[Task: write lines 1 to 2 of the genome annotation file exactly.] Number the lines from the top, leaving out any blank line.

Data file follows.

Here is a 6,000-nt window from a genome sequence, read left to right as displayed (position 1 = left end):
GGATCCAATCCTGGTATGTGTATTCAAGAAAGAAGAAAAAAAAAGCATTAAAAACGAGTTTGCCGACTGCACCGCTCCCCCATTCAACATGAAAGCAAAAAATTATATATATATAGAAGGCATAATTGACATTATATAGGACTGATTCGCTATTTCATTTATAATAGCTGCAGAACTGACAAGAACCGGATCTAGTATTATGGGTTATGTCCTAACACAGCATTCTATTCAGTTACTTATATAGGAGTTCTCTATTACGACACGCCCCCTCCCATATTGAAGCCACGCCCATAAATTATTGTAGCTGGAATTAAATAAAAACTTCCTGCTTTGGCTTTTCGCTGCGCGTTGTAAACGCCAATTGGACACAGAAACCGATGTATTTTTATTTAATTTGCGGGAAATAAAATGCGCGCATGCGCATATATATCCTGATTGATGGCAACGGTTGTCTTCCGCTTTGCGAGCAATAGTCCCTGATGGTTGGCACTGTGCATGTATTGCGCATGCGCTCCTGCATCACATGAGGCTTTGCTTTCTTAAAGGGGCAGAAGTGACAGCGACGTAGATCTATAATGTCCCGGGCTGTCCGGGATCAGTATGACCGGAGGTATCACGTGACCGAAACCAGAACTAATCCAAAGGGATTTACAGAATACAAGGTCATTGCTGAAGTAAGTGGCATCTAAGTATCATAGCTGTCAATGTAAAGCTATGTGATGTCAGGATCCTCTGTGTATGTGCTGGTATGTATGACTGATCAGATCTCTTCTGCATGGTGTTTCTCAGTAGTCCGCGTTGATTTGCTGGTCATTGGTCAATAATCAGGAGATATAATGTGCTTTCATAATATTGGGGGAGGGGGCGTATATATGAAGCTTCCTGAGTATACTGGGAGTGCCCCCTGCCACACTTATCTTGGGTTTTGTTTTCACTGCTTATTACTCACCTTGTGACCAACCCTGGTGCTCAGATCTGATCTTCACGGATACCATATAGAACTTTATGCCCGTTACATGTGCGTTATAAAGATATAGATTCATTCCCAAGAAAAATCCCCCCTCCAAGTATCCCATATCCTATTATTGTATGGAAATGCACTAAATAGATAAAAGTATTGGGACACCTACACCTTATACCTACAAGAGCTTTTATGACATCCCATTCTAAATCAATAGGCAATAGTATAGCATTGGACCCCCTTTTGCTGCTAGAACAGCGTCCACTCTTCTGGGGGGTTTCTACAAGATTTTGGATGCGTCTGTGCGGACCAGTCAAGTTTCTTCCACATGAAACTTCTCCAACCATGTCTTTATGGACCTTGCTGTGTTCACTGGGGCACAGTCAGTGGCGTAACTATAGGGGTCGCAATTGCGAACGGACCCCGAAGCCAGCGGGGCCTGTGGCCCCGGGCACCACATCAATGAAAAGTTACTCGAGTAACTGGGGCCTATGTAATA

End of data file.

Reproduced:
Here is a 6,000-nt window from a genome sequence, read left to right as displayed (position 1 = left end):
GGATCCAATCCTGGTATGTGTATTCAAGAAAGAAGAAAAAAAAAGCATTAAAAACGAGTTTGCCGACTGCACCGCTCCCCCATTCAACATGAAAGCAAAAAATTATATATATATAGAAGGCATAATTGACATTATATAGGACTGATTCGCTATTTCATTTATAATAGCTGCAGAACTGACAAGAACCGGATCTAGTATTATGGGTTATGTCCTAACACAGCATTCTATTCAGTTACTTATATAGGAGTTCTCTATTACGACACGCCCCCTCCCATATTGAAGCCACGCCCATAAATTATTGTAGCTGGAATTAAATAAAAACTTCCTGCTTTGGCTTTTCGCTGCGCGTTGTAAACGCCAATTGGACACAGAAACCGATGTATTTTTATTTAATTTGCGGGAAATAAAATGCGCGCATGCGCATATATATCCTGATTGATGGCAACGGTTGTCTTCCGCTTTGCGAGCAATAGTCCCTGATGGTTGGCACTGTGCATGTATTGCGCATGCGCTCCTGCATCACATGAGGCTTTGCTTTCTTAAAGGGGCAGAAGTGACAGCGACGTAGATCTATAATGTCCCGGGCTGTCCGGGATCAGTATGACCGGAGGTATCACGTGACCGAAACCAGAACTAATCCAAAGGGATTTACAGAATACAAGGTCATTGCTGAAGTAAGTGGCATCTAAGTATCATAGCTGTCAATGTAAAGCTATGTGATGTCAGGATCCTCTGTGTATGTGCTGGTATGTATGACTGATCAGATCTCTTCTGCATGGTGTTTCTCAGTAGTCCGCGTTGATTTGCTGGTCATTGGTCAATAATCAGGAGATATAATGTGCTTTCATAATATTGGGGGAGGGGGCGTATATATGAAGCTTCCTGAGTATACTGGGAGTGCCCCCTGCCACACTTATCTTGGGTTTTGTTTTCACTGCTTATTACTCACCTTGTGACCAACCCTGGTGCTCAGATCTGATCTTCACGGATACCATATAGAACTTTATGCCCGTTACATGTGCGTTATAAAGATATAGATTCATTCCCAAGAAAAATCCCCCCTCCAAGTATCCCATATCCTATTATTGTATGGAAATGCACTAAATAGATAAAAGTATTGGGACACCTACACCTTATACCTACAAGAGCTTTTATGACATCCCATTCTAAATCAATAGGCAATAGTATAGCATTGGACCCCCTTTTGCTGCTAGAACAGCGTCCACTCTTCTGGGGGGTTTCTACAAGATTTTGGATGCGTCTGTGCGGACCAGTCAAGTTTCTTCCACATGAAACTTCTCCAACCATGTCTTTATGGACCTTGCTGTGTTCACTGGGGCACAGTCAGTGGCGTAACTATAGGGGTCGCAATTGCGAACGGACCCCGAAGCCAGCGGGGCCTGTGGCCCCGGGCACCACATCAATGAAAAGTTACTCGAGTAACTGGGGCCTATGTAATA